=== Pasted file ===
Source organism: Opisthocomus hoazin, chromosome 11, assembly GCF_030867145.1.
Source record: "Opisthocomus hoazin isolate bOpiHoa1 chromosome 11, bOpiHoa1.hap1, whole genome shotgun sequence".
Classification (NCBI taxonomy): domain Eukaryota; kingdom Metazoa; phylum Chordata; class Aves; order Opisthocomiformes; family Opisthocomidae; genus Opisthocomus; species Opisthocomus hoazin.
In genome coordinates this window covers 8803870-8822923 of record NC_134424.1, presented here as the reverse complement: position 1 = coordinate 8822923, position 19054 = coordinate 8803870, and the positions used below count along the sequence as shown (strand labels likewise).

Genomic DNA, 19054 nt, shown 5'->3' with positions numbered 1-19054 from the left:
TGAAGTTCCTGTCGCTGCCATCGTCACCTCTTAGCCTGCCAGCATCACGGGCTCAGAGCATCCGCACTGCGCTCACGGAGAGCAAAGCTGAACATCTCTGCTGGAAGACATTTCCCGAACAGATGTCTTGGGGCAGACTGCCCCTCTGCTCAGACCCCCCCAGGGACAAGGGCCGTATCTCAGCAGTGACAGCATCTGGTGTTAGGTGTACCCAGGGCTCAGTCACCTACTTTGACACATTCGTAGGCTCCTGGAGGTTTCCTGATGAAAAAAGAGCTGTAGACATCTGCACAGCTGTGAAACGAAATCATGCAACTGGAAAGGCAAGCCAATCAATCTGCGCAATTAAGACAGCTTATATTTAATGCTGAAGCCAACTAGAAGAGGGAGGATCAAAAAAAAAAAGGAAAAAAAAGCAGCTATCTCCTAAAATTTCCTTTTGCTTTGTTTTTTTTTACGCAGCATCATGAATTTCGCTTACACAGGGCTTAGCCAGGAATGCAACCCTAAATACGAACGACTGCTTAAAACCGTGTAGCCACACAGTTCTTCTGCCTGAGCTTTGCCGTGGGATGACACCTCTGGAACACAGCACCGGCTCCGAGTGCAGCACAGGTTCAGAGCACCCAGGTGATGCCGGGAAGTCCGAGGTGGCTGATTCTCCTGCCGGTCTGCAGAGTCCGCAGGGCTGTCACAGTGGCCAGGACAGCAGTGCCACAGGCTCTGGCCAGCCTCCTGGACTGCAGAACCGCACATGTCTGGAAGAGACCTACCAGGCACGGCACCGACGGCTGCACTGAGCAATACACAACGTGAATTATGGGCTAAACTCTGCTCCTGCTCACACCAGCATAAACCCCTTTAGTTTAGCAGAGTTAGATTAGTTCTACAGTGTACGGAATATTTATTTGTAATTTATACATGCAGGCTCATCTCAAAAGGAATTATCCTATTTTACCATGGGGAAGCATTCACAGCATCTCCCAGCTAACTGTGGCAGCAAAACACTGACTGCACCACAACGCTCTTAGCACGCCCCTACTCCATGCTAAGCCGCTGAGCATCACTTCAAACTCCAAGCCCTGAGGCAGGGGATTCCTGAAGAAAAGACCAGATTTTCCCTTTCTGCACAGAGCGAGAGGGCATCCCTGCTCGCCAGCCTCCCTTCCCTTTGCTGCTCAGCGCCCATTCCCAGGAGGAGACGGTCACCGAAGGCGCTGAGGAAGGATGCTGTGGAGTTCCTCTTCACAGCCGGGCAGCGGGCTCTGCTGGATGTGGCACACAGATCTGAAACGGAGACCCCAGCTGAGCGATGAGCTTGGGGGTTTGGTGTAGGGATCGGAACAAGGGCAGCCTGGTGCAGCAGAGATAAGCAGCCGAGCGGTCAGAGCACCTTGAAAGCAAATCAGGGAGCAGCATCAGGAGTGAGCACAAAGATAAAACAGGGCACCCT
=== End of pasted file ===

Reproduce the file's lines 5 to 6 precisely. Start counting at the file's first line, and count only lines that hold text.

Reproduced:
Genomic DNA, 19054 nt, shown 5'->3' with positions numbered 1-19054 from the left:
TGAAGTTCCTGTCGCTGCCATCGTCACCTCTTAGCCTGCCAGCATCACGGGCTCAGAGCATCCGCACTGCGCTCACGGAGAGCAAAGCTGAACATCTCTGCTGGAAGACATTTCCCGAACAGATGTCTTGGGGCAGACTGCCCCTCTGCTCAGACCCCCCCAGGGACAAGGGCCGTATCTCAGCAGTGACAGCATCTGGTGTTAGGTGTACCCAGGGCTCAGTCACCTACTTTGACACATTCGTAGGCTCCTGGAGGTTTCCTGATGAAAAAAGAGCTGTAGACATCTGCACAGCTGTGAAACGAAATCATGCAACTGGAAAGGCAAGCCAATCAATCTGCGCAATTAAGACAGCTTATATTTAATGCTGAAGCCAACTAGAAGAGGGAGGATCAAAAAAAAAAAGGAAAAAAAAGCAGCTATCTCCTAAAATTTCCTTTTGCTTTGTTTTTTTTTACGCAGCATCATGAATTTCGCTTACACAGGGCTTAGCCAGGAATGCAACCCTAAATACGAACGACTGCTTAAAACCGTGTAGCCACACAGTTCTTCTGCCTGAGCTTTGCCGTGGGATGACACCTCTGGAACACAGCACCGGCTCCGAGTGCAGCACAGGTTCAGAGCACCCAGGTGATGCCGGGAAGTCCGAGGTGGCTGATTCTCCTGCCGGTCTGCAGAGTCCGCAGGGCTGTCACAGTGGCCAGGACAGCAGTGCCACAGGCTCTGGCCAGCCTCCTGGACTGCAGAACCGCACATGTCTGGAAGAGACCTACCAGGCACGGCACCGACGGCTGCACTGAGCAATACACAACGTGAATTATGGGCTAAACTCTGCTCCTGCTCACACCAGCATAAACCCCTTTAGTTTAGCAGAGTTAGATTAGTTCTACAGTGTACGGAATATTTATTTGTAATTTATACATGCAGGCTCATCTCAAAAGGAATTATCCTATTTTACCATGGGGAAGCATTCACAGCATCTCCCAGCTAACTGTGGCAGCAAAACACTGACTGCACCACAACGCTCTTAGCACGCCCCTACTCCATGCTAAGCCGCTGAGCATCACTTCAAACTCCAAGCCCTGAGGCAGGGGATTCCTGAAGAAAAGACCAGATTTTCCCTTTCTGCACAGAGCGAGAGGGCATCCCTGCTCGCCAGCCTCCCTTCCCTTTGCTGCTCAGCGCCCATTCCCAGGAGGAGACGGTCACCGAAGGCGCTGAGGAAGGATGCTGTGGAGTTCCTCTTCACAGCCGGGCAGCGGGCTCTGCTGGATGTGGCACACAGATCTGAAACGGAGACCCCAGCTGAGCGATGAGCTTGGGGGTTTGGTGTAGGGATCGGAACAAGGGCAGCCTGGTGCAGCAGAGATAAGCAGCCGAGCGGTCAGAGCACCTTGAAAGCAAATCAGGGAGCAGCATCAGGAGTGAGCACAAAGATAAAACAGGGCACCCT